5-You've heard of Watergate. Have you heard of COINTELPRO? Watergate was a break in of a hotel for unknown reasons that harmed nobody and caused no damage. COINTELPRO was exposed about the same time. A multiple decades long program directed by various Presidents that involved infiltrating political organizations, planting evidence on innocent people and imprisoning them, subverting grass roots democratic activity, and in fact included murder. The FBI had a charismatic leader of the Blank Panther party murdered in his bed while he slept. If the media is so liberal why do they ignore the far greater crimes of COINTELPRO and focus on the virtually irrelevant crime that was Watergate?

6-You've heard of Pol Pot. Who has heard of East Timor?

7-Do you know when the war in Vietnam started? Who was President when it started? Do you know who was attacked? Was it North or South Vietnam? There is so much pro war propaganda in the media that people don't even know when the war began or who we were fighting?

The media is not liberal. But they do tend to favor Democrats. That's a different claim. Not only are they not liberal, but we shouldn't expect them to be liberal based solely on who they are and who their customers are. Remember, like Mark says, if you aren't paying for it you aren't the customer. Who are the customers? And what kind of a view of the world would we expect they would want to see? That's what you see in the media.

 
At 10/08/2011 2:17 PM, Blogger PeakTrader said...

Zachriel, you're scratching the surface.

The government not only approved, but encouraged risky behavior by financial firms.

The government believed it could help lower income Americans without paying for it.

Those politicians must have thought they were pretty smart, until reality crashed upon them.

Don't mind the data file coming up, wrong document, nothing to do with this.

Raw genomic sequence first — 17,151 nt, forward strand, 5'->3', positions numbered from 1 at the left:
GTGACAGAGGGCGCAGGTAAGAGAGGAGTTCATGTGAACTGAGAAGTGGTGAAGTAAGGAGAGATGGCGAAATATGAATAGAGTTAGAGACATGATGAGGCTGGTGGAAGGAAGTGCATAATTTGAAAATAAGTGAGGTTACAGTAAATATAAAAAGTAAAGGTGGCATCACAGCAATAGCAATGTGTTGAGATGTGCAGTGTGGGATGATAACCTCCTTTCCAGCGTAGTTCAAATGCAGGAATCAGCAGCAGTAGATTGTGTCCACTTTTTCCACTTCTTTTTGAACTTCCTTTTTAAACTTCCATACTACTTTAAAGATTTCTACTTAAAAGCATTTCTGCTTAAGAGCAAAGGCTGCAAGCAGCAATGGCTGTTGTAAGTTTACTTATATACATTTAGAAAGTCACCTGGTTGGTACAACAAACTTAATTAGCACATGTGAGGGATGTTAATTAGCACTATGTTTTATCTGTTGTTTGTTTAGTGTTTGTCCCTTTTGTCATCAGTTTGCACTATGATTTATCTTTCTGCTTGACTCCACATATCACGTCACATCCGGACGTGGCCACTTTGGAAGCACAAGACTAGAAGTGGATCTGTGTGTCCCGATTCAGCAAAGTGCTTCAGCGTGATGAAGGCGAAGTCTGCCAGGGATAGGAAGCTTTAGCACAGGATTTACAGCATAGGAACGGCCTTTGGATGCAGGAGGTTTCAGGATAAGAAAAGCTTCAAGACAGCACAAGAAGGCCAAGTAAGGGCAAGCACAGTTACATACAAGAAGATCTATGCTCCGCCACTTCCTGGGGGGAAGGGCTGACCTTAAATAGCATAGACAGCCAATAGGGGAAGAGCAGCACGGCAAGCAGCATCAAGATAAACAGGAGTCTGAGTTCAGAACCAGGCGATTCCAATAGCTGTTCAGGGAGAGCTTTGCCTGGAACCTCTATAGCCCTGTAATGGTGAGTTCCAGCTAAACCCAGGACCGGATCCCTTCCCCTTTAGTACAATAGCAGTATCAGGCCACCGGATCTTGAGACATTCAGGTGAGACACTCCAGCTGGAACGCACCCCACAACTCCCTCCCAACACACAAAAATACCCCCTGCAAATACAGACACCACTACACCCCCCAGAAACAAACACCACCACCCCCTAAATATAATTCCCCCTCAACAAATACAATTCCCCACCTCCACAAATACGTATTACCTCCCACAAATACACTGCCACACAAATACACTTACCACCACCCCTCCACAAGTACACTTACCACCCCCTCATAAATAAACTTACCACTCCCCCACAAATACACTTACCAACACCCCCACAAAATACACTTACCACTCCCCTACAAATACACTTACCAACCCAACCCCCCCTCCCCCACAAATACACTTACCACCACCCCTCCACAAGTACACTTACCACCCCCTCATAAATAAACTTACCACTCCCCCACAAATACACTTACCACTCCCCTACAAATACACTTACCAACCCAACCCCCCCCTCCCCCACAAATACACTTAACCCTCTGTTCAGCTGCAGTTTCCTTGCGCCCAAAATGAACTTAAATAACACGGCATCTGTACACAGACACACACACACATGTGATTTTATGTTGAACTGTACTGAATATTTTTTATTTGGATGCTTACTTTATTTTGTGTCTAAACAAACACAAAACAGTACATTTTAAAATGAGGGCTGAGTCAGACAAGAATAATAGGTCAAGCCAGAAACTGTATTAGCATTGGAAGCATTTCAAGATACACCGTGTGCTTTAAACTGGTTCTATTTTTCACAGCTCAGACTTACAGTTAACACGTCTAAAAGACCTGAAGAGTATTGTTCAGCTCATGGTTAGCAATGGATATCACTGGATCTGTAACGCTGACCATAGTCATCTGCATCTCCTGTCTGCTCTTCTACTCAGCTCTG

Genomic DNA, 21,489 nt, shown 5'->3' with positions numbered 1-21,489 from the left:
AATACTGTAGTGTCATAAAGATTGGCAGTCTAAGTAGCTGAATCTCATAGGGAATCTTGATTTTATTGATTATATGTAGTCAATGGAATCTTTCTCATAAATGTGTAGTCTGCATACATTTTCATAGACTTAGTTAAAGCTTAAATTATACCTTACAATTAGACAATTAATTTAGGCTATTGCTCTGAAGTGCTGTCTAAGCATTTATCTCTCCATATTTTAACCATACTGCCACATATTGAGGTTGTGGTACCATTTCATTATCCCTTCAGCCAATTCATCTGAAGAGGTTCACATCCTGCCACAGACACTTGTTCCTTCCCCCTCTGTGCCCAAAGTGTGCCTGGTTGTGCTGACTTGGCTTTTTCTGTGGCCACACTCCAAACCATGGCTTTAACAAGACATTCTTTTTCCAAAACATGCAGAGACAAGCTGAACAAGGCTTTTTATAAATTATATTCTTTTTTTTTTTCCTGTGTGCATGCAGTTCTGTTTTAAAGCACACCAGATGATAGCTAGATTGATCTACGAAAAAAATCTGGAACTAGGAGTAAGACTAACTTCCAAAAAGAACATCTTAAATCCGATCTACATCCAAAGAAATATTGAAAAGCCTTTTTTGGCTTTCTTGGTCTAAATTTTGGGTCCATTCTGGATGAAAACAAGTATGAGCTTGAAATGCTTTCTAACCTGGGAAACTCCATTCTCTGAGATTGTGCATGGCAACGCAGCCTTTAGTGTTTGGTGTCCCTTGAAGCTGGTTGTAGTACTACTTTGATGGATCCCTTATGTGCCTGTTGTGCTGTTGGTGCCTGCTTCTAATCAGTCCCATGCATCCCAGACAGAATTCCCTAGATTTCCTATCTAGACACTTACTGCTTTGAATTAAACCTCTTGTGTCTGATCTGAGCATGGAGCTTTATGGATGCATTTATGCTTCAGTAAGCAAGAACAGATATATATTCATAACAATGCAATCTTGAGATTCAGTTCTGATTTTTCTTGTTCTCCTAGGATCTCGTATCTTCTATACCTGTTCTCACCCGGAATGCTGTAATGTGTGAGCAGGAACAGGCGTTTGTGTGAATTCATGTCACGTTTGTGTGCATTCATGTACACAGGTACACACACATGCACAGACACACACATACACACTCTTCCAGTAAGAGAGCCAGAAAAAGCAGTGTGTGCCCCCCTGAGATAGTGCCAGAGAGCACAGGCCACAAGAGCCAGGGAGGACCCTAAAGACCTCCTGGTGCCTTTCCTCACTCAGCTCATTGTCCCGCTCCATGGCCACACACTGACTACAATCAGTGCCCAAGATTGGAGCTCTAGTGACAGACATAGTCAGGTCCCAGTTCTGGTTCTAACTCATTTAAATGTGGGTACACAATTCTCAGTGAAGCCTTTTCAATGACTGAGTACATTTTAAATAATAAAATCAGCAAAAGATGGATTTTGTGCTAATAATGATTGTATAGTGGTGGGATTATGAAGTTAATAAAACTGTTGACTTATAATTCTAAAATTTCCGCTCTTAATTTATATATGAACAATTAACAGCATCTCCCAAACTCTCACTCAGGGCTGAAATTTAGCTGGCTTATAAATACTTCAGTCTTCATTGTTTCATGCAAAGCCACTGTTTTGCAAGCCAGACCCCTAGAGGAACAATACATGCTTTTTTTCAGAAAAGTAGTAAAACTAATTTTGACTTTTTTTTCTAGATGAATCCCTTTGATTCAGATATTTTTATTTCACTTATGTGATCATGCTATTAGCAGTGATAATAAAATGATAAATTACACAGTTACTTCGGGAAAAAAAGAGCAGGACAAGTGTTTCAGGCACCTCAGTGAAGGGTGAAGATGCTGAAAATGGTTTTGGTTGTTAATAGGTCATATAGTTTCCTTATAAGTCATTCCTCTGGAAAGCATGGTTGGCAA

Of course, they've been successful shifting blame on someone else.

 
At 10/08/2011 3:05 PM, Blogger Zachriel said...

PeakTrader: The government not only approved, but encouraged risky behavior by financial firms.

If there was no demand for the securities, the mortgages wouldn't have been made. There was a rush to originate the loans, package them and sell them off as quickly as possible. There was a shadow market outside of regulatory oversight, and though the U.S. was the epicenter, it was global in scope.

“The evidence strongly suggests that without the excess demand from securitizers, subprime mortgage originations (undeniably the original source of the crisis) would have been far smaller and defaults accordingly far lower.” — Alan Greenspan

 
At 10/08/2011 3:23 PM, Blogger PeakTrader said...

Zachriel, so, Wall Street was successful selling mortgage backed securities, "recycling dollars," to make more loans, and make more money, while buyers made lots of money.

What's your point?

The government created and promoted the economic conditions for that to happen.

 
At 10/08/2011 5:22 PM, Blogger juandos said...

"Freddie and Fannie weren't the cause of the problem. They were the "greater fools.""...

LMAO!

Good one zach!

ROFLMAO!

 
At 10/08/2011 8:20 PM, Blogger Zachriel said...

PeakTrader: The government created and promoted the economic conditions for that to happen.

Well, the government certainly had a role in allowing a bubble in the shadow banking system, but the toxic assets at the root of the problem were an invention of Wall Street.

 
At 10/08/2011 11:42 PM, Blogger PeakTrader said...

Zachriel, the reactions and adaptations to government policies, which spun out of control, was not the root cause of the financial crisis.

What Caused the Financial Crisis
November 16, 2010

"Starting in the late 1990s, the government, as a social policy to boost homeownership, required Fannie Mae and Freddie Mac to acquire increasing numbers of "affordable" housing loans. (An "affordable loan" is made to people who normally would not qualify.)

By 2007, 55 percent of all loans made by Fannie and Freddie had to be "affordable." By June 2008, there were 27 million subprime housing loans outstanding (19.2 million of them directly owed by government or government-sponsored agencies), with an unpaid principal amount of $4.6 trillion."

"What we know is that almost 50 percent of all mortgages outstanding in the United States in 2008 were subprime or otherwise deficient and high-risk loans.

The fact that two-thirds of these mortgages were on the balance sheets of government agencies, or firms required to buy them by government regulations, is irrefutable evidence that the government's housing policies were responsible for most of the weak mortgages that became delinquent and defaulted in unprecedented numbers when the housing bubble collapsed.